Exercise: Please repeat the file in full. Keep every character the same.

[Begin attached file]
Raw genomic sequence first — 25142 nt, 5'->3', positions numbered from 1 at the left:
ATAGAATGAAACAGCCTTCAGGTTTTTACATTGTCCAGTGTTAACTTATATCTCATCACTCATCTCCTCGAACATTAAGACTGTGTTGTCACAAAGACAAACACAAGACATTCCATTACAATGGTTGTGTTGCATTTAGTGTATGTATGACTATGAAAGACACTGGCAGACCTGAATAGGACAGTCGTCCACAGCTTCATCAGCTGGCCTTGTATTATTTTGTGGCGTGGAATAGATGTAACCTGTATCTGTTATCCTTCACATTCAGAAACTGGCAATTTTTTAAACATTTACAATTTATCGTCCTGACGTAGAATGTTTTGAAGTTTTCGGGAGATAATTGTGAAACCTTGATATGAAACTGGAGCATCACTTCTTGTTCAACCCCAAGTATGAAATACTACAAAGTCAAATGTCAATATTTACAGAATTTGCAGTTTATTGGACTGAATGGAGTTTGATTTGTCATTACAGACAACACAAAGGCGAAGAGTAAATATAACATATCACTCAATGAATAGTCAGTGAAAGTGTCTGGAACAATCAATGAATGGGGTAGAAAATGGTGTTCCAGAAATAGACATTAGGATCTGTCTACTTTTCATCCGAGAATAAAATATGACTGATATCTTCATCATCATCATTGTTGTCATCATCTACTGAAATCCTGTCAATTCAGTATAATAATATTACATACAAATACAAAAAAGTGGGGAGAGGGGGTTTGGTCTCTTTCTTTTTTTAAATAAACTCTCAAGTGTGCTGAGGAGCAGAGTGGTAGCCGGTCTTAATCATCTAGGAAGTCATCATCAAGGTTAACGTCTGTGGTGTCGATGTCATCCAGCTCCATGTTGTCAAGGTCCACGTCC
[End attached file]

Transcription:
Raw genomic sequence first — 25142 nt, 5'->3', positions numbered from 1 at the left:
ATAGAATGAAACAGCCTTCAGGTTTTTACATTGTCCAGTGTTAACTTATATCTCATCACTCATCTCCTCGAACATTAAGACTGTGTTGTCACAAAGACAAACACAAGACATTCCATTACAATGGTTGTGTTGCATTTAGTGTATGTATGACTATGAAAGACACTGGCAGACCTGAATAGGACAGTCGTCCACAGCTTCATCAGCTGGCCTTGTATTATTTTGTGGCGTGGAATAGATGTAACCTGTATCTGTTATCCTTCACATTCAGAAACTGGCAATTTTTTAAACATTTACAATTTATCGTCCTGACGTAGAATGTTTTGAAGTTTTCGGGAGATAATTGTGAAACCTTGATATGAAACTGGAGCATCACTTCTTGTTCAACCCCAAGTATGAAATACTACAAAGTCAAATGTCAATATTTACAGAATTTGCAGTTTATTGGACTGAATGGAGTTTGATTTGTCATTACAGACAACACAAAGGCGAAGAGTAAATATAACATATCACTCAATGAATAGTCAGTGAAAGTGTCTGGAACAATCAATGAATGGGGTAGAAAATGGTGTTCCAGAAATAGACATTAGGATCTGTCTACTTTTCATCCGAGAATAAAATATGACTGATATCTTCATCATCATCATTGTTGTCATCATCTACTGAAATCCTGTCAATTCAGTATAATAATATTACATACAAATACAAAAAAGTGGGGAGAGGGGGTTTGGTCTCTTTCTTTTTTTAAATAAACTCTCAAGTGTGCTGAGGAGCAGAGTGGTAGCCGGTCTTAATCATCTAGGAAGTCATCATCAAGGTTAACGTCTGTGGTGTCGATGTCATCCAGCTCCATGTTGTCAAGGTCCACGTCC